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The Yaka tribe lives in one of the world’s last untouched rainforests, deep in the mists of the Congo Basin. After centuries of minimal contact with Westerners, their world is about to change: Congo’s largest logging company is razing the forest. The award-winning filmmaker Linda Västrik lived among this generous people for several years, respectfully observing their fascinating way of life. Far from a stoic meditation on a disappearing civilization, each lush frame of this visual love letter pours out with humor, drama and a natural beauty made so tangible, you almost feel the forest’s leaves against your skin. The film’s layered sound whispers fantastical creation myths, enticing the viewer to join in vibrant storytelling circles. All the while, personal heartbreaks, unexpected masters and private industry stalk a proud community. Clever and fresh, this stunningly crafted study captures a wonder that’s likely not long for this world.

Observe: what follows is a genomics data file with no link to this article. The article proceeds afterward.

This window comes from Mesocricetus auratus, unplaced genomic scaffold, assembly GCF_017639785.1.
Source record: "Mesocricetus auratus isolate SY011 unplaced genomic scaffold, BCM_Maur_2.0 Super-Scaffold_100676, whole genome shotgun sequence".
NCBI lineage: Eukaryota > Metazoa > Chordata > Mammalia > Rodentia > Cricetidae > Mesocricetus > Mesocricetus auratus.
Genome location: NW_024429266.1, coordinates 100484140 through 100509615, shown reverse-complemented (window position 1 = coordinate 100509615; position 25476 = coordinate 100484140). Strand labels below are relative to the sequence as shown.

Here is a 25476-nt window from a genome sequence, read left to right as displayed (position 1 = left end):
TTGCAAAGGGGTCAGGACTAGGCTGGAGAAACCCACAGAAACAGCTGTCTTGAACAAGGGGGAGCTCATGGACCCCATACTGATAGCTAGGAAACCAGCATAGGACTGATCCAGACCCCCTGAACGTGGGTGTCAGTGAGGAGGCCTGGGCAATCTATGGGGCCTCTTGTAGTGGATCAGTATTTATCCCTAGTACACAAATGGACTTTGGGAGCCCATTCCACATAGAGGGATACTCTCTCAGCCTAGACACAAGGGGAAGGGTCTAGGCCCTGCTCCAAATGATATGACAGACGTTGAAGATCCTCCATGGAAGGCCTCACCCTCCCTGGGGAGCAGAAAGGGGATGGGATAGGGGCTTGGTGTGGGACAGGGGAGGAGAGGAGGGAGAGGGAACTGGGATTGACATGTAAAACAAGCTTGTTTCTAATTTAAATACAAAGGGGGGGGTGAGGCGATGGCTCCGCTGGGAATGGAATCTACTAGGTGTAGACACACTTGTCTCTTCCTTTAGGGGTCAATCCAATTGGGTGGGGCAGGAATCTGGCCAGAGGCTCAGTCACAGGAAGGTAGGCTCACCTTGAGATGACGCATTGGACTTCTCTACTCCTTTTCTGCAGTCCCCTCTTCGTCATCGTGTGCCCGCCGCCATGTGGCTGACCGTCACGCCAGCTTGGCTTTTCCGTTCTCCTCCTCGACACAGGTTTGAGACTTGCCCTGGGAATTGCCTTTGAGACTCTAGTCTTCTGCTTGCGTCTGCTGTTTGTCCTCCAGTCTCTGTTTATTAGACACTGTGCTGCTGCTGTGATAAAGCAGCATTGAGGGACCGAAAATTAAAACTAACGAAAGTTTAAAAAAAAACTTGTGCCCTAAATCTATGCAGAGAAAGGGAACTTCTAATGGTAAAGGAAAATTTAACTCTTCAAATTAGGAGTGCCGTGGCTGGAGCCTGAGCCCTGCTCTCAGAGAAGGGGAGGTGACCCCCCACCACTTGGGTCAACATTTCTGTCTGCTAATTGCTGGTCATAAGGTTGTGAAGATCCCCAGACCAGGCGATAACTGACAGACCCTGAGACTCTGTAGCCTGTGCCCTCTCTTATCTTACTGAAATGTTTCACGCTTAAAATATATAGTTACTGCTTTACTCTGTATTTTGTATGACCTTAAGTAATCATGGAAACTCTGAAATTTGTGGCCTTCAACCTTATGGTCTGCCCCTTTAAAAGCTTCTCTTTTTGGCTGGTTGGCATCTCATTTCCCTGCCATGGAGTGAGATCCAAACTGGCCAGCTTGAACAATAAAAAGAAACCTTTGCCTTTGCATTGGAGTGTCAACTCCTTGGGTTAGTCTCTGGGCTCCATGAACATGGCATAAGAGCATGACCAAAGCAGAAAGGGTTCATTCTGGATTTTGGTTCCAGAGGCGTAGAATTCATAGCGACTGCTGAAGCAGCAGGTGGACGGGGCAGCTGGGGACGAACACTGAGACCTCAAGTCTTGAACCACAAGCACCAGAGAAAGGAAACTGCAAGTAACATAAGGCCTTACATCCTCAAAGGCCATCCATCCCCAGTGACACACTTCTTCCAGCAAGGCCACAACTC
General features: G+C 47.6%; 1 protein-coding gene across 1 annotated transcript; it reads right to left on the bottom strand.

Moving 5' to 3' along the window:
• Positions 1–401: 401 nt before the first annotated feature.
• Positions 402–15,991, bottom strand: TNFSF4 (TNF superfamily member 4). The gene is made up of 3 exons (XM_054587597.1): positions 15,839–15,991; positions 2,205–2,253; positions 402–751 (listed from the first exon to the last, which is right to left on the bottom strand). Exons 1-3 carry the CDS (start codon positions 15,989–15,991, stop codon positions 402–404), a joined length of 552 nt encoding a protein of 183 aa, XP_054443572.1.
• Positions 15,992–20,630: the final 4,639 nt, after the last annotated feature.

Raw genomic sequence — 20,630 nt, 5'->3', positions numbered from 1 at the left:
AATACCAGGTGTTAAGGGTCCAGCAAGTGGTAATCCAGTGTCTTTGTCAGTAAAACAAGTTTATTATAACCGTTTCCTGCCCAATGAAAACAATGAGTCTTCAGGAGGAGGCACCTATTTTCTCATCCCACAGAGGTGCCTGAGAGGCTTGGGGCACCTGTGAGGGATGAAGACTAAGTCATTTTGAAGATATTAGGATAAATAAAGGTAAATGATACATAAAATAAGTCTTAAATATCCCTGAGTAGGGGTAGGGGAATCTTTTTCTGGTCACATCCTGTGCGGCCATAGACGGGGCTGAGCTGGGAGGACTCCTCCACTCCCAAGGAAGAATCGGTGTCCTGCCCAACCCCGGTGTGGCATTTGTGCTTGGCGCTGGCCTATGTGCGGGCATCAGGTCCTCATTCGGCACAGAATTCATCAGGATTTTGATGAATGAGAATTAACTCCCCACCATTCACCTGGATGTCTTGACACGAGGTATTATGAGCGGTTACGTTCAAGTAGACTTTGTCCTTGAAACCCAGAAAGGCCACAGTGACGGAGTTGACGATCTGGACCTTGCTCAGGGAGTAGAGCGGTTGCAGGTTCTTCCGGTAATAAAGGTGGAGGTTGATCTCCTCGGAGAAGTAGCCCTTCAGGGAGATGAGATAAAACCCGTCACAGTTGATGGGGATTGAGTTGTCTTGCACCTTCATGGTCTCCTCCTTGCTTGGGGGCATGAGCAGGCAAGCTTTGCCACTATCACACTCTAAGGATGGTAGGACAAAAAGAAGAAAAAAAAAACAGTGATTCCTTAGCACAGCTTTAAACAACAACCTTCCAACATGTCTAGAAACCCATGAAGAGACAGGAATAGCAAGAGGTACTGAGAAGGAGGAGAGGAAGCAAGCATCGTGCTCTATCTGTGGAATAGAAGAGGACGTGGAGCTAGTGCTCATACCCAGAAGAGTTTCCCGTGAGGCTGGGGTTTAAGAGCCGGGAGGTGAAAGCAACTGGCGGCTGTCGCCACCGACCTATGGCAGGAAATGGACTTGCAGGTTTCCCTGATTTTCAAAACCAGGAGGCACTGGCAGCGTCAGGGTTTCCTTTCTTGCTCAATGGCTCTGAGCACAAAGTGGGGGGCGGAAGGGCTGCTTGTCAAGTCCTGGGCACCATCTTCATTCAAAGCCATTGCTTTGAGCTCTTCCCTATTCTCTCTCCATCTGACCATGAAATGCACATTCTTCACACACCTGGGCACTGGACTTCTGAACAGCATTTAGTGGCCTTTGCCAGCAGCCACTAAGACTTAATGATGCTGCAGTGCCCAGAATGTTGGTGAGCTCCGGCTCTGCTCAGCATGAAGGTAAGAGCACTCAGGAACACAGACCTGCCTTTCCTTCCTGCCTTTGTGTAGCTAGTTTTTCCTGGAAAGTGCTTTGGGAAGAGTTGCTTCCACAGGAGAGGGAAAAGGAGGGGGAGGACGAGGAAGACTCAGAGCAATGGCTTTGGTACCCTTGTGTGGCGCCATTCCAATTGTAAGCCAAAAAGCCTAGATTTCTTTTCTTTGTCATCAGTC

Linda Västrik is a filmmaker, her style focuses on documenting reality as drama. In 1991-92 she studied photography at the International Center of Photography in New York. Later she studied the art and craft of directing documentaries at the University College of Film, Radio, Television and Theater in Stockholm. She graduated in 2000.Since then she has been writing scripts for fiction, producing and directing animation and working as a cinematographer for documentaries.
Dad and Me (2000), The Sheepskin Rug (2009)